The process to be published academically is arduous -- as it should be. There are reviews by grant committees and the university as to whether the research is worth funding. Then there is the process of collecting the data in keeping with ethical guidelines at the institution you are at. After figuring that out, you submit your findings along with a wealth of researched literature to show that you have done something new.
Once the paper reaches the journal, anonymous referees look at the content. They pick it apart, often rejecting it harshly because there isn't enough in it to move the research forward. So to have a published paper is a gem, a feather in the cap of a graduate student or a line in the resume to help a young professor move up in his or her career.
Here's the challenge, however. Journals are expensive to subscribe to. University libraries are having trouble keeping up, in some cases, which makes it difficult for those researchers on limited salaries (post-docs!) to get access to the literature they need if the university doesn't have it. To add fuel to this debate, one study postulates that the concentration of journal publishers is a little too cozy.
Even in the electronic age, many people still rely on academic libraries for their access to many journal subscriptions. Credit: Wikimedia Commons
In a nutshell, the research discovered that more than 50% of papers published in 2013 came from just five publishers, as opposed to 20% in 1973. This was particularly enhanced in the social sciences, but not as prevalent in the humanities.
"What is it that [journals] provide that is so essential to the scientific community that we collectively agree to devote an increasingly large proportion of our universities budgets to them?" the researchers ask in their paper, which was published in PLOS One -- an open-access journal. (The work was led by Vincent Larivière, a researcher at the University of Montreal's school of library and information science.)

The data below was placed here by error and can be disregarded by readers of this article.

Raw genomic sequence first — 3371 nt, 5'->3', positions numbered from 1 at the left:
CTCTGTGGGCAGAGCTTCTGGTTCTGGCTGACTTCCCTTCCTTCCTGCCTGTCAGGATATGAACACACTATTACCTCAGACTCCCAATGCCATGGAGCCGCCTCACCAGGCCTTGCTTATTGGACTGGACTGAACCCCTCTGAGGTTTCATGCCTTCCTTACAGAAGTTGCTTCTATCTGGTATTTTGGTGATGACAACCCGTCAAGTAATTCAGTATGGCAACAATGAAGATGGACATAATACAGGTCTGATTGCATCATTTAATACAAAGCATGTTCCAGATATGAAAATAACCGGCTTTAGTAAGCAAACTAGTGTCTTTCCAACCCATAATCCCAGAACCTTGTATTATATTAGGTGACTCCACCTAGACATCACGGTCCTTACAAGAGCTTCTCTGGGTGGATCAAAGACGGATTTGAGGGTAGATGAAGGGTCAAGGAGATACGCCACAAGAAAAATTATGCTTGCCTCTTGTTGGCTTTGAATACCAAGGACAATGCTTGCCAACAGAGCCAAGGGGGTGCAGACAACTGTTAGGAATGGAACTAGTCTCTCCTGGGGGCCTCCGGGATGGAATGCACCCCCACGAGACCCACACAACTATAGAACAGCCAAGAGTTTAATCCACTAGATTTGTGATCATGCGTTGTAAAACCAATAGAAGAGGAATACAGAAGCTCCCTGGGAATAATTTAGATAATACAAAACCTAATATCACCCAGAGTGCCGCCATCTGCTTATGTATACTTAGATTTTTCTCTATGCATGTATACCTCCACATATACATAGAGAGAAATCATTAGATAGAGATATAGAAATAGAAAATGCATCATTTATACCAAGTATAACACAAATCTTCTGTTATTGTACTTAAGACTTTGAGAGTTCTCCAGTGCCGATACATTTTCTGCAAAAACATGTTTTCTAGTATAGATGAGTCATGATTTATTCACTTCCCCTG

"Of course, most journals rely on publishers’ systems to handle and review the manuscripts; however, while these systems facilitate the process, it is the researchers as part of the scientific community who perform peer review. Hence, this essential step of quality control is not a value added by the publishers but by the scientific community itself."
Some argue it's not the journals that are valuable in themselves, but the people who are vetting the papers -- such as papers written by students attempting to graduate. Credit: Wikimedia Commons
So why bother with the subscriptions at all? As Larivière points out in a CBC interview, there are alternatives such as open-access journals, websites that publish papers without peer review, and institutions that make their data publicly available for others to use and critique. But change takes time, especially in a traditional institution such as a university.
He added that the profit margins are high because of the unpaid nature of the participants. Authors are not paid for their contributions, nor peer reviewers for their time. "The quality control is free, the raw material is free, and then you charge very, very high amounts – of course you come up with very high profit margins," Larivière said.
Perhaps the right question to ask is not only about journal concentration, but how best to distribute data when it is received. Is a journal the only way? Or is there another method to get the information out there that is as valuable to research. If researchers, publishers and libraries can begin discussions in that direction, perhaps better solutions could come from it.
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Top image: An academic library at Graz University, which has subscriptions to thousands of academic papers -- just like others all over the world. Credit: Wikimedia Commons